I had seen this new evidence presented in the 150-year anniversary feature that the New York Times has been running on the Civil War, and am happy to see it get article treatment. They had used the 618,000 figure for many years, but it was based on 19th century demographic science. A big problem was that there were many other changes going on in America in those days: particularly, the influx of immigrants. Only when the technology developed to try and match the actual people in the 1860 census to the one in the (much derided) 1870 census, and to use some other statistical techniques, did it become clear that the 618,000 number was probably a low-ball.
The researchers feel that the number of Civil War dead, both sides total, was somewhere between 650,000 and 850,000 —- with 750,000 taken as the midpoint. More dead in the South. Also, more younger fighters in the South.
This makes history make more sense. If the northern side had fewer casualties, out of a greater population, then the South was really fighting with a rag-tag bunch that had its showy military people and some early success. You know, I have said about the aftermath, that Ulysses Grant did not bring enough hanging rope to Appomattox Court House, and I wonder why the North went so light on the South after the war ended. (“The North won the War, but the South won the Peace” is the old saying — not mine.) Now maybe this makes more sense. If you really decimate a population, what are you finishing off? Grant fought hard, harder than the number of generals who came before him, and he used a number of “modern” techniques. If the South really got blown away to a greater extent than the history story tells us, it might have looked to the late Lincoln Administration that the retribution for the war was already had. Even though they did not have good numbers to work with, people knew “bad” in the sense that a reality happened that was a bit more extreme than what history records.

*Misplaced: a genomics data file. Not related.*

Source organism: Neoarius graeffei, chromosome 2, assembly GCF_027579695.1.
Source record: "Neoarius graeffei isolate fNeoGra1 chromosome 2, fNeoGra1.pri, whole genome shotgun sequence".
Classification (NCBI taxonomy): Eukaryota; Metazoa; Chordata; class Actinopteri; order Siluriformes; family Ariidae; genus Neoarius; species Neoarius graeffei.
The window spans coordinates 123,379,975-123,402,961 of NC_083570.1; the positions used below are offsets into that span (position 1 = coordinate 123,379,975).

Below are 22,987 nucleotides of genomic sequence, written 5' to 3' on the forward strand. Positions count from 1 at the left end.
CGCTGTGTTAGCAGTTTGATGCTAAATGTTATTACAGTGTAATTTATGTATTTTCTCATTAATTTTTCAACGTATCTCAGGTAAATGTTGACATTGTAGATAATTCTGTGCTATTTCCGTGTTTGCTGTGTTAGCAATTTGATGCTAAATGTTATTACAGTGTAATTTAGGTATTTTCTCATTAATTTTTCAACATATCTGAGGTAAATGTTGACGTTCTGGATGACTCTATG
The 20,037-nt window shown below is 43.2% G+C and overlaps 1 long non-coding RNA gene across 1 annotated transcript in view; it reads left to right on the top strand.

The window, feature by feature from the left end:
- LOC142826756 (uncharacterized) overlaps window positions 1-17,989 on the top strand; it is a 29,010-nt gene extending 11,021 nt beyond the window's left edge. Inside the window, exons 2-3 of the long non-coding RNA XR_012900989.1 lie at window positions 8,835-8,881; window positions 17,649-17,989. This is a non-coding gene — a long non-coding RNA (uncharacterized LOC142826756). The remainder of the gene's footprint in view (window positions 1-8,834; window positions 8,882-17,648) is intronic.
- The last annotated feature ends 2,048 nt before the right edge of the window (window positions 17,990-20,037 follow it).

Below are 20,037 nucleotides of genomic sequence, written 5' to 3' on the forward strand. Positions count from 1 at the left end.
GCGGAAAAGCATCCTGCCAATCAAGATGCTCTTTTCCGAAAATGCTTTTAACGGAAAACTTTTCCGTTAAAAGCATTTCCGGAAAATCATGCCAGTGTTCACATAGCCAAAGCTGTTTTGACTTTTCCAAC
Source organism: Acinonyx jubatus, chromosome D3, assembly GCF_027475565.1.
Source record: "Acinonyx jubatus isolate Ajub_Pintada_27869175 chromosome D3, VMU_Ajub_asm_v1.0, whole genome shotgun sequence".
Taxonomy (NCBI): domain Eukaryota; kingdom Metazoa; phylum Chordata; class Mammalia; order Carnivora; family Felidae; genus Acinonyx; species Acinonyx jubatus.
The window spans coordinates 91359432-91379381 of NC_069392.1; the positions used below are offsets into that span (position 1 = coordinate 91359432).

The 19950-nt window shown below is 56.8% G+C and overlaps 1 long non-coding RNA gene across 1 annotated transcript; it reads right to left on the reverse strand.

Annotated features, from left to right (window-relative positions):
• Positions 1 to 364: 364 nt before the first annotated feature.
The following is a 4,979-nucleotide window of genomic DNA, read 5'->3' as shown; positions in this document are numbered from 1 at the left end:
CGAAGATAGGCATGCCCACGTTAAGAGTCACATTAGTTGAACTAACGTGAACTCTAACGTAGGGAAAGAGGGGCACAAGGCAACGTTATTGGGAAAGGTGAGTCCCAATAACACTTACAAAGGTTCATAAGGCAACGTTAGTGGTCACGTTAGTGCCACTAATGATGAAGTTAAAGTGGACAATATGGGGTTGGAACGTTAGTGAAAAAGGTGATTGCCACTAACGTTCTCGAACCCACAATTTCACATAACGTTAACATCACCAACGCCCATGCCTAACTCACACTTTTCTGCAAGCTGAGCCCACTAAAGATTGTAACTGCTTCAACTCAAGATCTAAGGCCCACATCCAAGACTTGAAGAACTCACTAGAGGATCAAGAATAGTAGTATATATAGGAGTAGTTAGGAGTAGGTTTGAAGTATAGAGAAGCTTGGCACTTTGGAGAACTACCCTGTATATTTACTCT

It would just, sort of, explain that nasty Southern attitude that has existed since the 1860’s, and continues to affect our politics in these very days, like with the Trayvon Martin shooting and the kind of people winning primaries and general elections in the South.
They picked a fight they shouldn’t have, and lost. Moreover, the South never paid back for what it did. This was the main theme of the Radical Republicans of that era, like Thaddeus Stevens of here in Lancaster County. (Remember, Republican in 1870 meant something a lot different than it did today.) But if the South had incurred greater losses than recorded, it makes sense why they continued to hold such recalcitrance against Northern-inspired reforms; and why that same strand of culture exists in the South today.